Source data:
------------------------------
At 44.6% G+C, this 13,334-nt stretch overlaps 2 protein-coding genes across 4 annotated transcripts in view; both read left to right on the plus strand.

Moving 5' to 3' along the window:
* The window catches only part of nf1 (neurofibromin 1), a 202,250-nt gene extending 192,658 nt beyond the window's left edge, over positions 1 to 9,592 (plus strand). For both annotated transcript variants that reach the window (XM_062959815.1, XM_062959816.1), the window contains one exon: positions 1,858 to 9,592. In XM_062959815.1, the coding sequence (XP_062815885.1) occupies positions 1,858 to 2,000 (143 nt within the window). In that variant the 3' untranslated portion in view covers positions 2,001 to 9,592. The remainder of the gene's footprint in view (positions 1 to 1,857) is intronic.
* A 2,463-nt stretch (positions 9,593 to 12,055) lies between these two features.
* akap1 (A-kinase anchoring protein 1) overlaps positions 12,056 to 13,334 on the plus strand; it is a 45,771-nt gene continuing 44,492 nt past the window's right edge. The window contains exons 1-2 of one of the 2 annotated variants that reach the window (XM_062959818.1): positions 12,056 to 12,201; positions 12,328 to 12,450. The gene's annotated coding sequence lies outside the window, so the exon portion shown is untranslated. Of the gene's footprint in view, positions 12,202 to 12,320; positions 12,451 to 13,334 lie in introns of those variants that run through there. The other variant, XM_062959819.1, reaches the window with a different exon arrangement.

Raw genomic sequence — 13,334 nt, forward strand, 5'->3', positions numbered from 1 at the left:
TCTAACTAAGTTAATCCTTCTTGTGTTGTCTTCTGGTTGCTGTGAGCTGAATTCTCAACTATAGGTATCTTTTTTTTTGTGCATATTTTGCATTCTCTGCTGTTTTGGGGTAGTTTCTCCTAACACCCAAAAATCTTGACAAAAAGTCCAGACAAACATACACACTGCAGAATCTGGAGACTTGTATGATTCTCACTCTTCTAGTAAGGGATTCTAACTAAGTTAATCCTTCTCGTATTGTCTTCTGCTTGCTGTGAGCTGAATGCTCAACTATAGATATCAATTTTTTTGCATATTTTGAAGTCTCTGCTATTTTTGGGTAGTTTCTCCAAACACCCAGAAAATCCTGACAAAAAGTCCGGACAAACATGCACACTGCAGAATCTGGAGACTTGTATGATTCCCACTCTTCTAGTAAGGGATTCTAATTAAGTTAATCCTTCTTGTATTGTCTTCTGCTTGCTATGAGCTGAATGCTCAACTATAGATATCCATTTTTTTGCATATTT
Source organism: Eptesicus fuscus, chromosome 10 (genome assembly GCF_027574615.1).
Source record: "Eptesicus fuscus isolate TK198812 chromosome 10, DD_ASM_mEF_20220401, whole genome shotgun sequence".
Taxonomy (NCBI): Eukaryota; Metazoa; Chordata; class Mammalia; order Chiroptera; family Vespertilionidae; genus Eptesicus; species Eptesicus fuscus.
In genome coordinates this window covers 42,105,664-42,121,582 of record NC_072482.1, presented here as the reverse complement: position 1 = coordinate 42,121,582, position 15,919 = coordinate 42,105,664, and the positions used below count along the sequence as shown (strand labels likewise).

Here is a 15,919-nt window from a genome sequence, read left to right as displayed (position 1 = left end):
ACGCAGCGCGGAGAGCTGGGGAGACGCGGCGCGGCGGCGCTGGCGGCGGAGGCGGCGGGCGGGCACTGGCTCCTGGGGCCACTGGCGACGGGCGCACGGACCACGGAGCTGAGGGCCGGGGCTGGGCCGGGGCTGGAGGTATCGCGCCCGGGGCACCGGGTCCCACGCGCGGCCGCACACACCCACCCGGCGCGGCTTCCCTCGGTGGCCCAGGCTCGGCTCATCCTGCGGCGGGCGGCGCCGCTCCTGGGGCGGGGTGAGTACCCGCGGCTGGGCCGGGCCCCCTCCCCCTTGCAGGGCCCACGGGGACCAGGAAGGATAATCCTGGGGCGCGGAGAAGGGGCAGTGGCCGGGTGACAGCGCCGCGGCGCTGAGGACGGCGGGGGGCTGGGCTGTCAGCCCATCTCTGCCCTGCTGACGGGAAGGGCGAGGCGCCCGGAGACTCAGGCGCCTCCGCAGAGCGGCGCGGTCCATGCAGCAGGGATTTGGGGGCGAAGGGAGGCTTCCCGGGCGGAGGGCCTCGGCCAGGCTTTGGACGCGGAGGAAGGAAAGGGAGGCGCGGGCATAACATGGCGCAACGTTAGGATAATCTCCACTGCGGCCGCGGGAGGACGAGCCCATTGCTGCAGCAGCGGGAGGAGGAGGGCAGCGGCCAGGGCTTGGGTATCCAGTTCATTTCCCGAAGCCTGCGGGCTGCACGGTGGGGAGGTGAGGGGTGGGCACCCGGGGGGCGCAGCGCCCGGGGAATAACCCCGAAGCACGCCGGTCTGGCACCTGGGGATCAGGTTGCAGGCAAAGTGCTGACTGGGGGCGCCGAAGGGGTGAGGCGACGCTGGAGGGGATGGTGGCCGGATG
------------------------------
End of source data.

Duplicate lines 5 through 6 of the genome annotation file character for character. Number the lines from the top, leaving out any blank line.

* akap1 (A-kinase anchoring protein 1) overlaps positions 12,056 to 13,334 on the plus strand; it is a 45,771-nt gene continuing 44,492 nt past the window's right edge. The window contains exons 1-2 of one of the 2 annotated variants that reach the window (XM_062959818.1): positions 12,056 to 12,201; positions 12,328 to 12,450. The gene's annotated coding sequence lies outside the window, so the exon portion shown is untranslated. Of the gene's footprint in view, positions 12,202 to 12,320; positions 12,451 to 13,334 lie in introns of those variants that run through there. The other variant, XM_062959819.1, reaches the window with a different exon arrangement.

Raw genomic sequence — 13,334 nt, forward strand, 5'->3', positions numbered from 1 at the left: